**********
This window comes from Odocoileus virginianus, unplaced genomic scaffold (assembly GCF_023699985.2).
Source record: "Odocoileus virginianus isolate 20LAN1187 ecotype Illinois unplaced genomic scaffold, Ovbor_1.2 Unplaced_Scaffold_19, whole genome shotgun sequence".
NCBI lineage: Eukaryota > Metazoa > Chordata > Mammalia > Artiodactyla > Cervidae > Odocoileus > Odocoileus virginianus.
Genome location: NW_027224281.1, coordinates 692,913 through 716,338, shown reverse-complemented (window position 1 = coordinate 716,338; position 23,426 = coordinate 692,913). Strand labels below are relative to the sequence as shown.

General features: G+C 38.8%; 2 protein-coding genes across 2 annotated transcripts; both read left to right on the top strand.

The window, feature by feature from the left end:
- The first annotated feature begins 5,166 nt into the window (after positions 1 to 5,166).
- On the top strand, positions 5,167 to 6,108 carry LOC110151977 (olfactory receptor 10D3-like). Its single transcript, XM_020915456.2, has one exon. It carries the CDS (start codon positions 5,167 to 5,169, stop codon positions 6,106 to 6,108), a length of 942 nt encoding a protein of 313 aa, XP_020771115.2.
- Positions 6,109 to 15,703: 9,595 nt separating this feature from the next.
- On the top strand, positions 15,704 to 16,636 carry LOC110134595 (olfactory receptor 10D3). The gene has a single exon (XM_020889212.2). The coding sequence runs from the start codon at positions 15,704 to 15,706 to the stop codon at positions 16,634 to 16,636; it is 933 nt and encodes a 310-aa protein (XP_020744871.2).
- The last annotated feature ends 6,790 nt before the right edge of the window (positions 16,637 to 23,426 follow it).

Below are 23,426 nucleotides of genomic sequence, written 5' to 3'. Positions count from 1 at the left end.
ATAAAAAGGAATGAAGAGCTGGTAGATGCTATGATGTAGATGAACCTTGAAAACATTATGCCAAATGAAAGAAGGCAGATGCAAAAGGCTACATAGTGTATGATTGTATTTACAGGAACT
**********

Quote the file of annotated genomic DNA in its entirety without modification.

This window comes from Odocoileus virginianus, unplaced genomic scaffold (assembly GCF_023699985.2).
Source record: "Odocoileus virginianus isolate 20LAN1187 ecotype Illinois unplaced genomic scaffold, Ovbor_1.2 Unplaced_Scaffold_19, whole genome shotgun sequence".
NCBI lineage: Eukaryota > Metazoa > Chordata > Mammalia > Artiodactyla > Cervidae > Odocoileus > Odocoileus virginianus.
Genome location: NW_027224281.1, coordinates 692,913 through 716,338, shown reverse-complemented (window position 1 = coordinate 716,338; position 23,426 = coordinate 692,913). Strand labels below are relative to the sequence as shown.

General features: G+C 38.8%; 2 protein-coding genes across 2 annotated transcripts; both read left to right on the top strand.

The window, feature by feature from the left end:
- The first annotated feature begins 5,166 nt into the window (after positions 1 to 5,166).
- On the top strand, positions 5,167 to 6,108 carry LOC110151977 (olfactory receptor 10D3-like). Its single transcript, XM_020915456.2, has one exon. It carries the CDS (start codon positions 5,167 to 5,169, stop codon positions 6,106 to 6,108), a length of 942 nt encoding a protein of 313 aa, XP_020771115.2.
- Positions 6,109 to 15,703: 9,595 nt separating this feature from the next.
- On the top strand, positions 15,704 to 16,636 carry LOC110134595 (olfactory receptor 10D3). The gene has a single exon (XM_020889212.2). The coding sequence runs from the start codon at positions 15,704 to 15,706 to the stop codon at positions 16,634 to 16,636; it is 933 nt and encodes a 310-aa protein (XP_020744871.2).
- The last annotated feature ends 6,790 nt before the right edge of the window (positions 16,637 to 23,426 follow it).

Below are 23,426 nucleotides of genomic sequence, written 5' to 3'. Positions count from 1 at the left end.
ATAAAAAGGAATGAAGAGCTGGTAGATGCTATGATGTAGATGAACCTTGAAAACATTATGCCAAATGAAAGAAGGCAGATGCAAAAGGCTACATAGTGTATGATTGTATTTACAGGAACT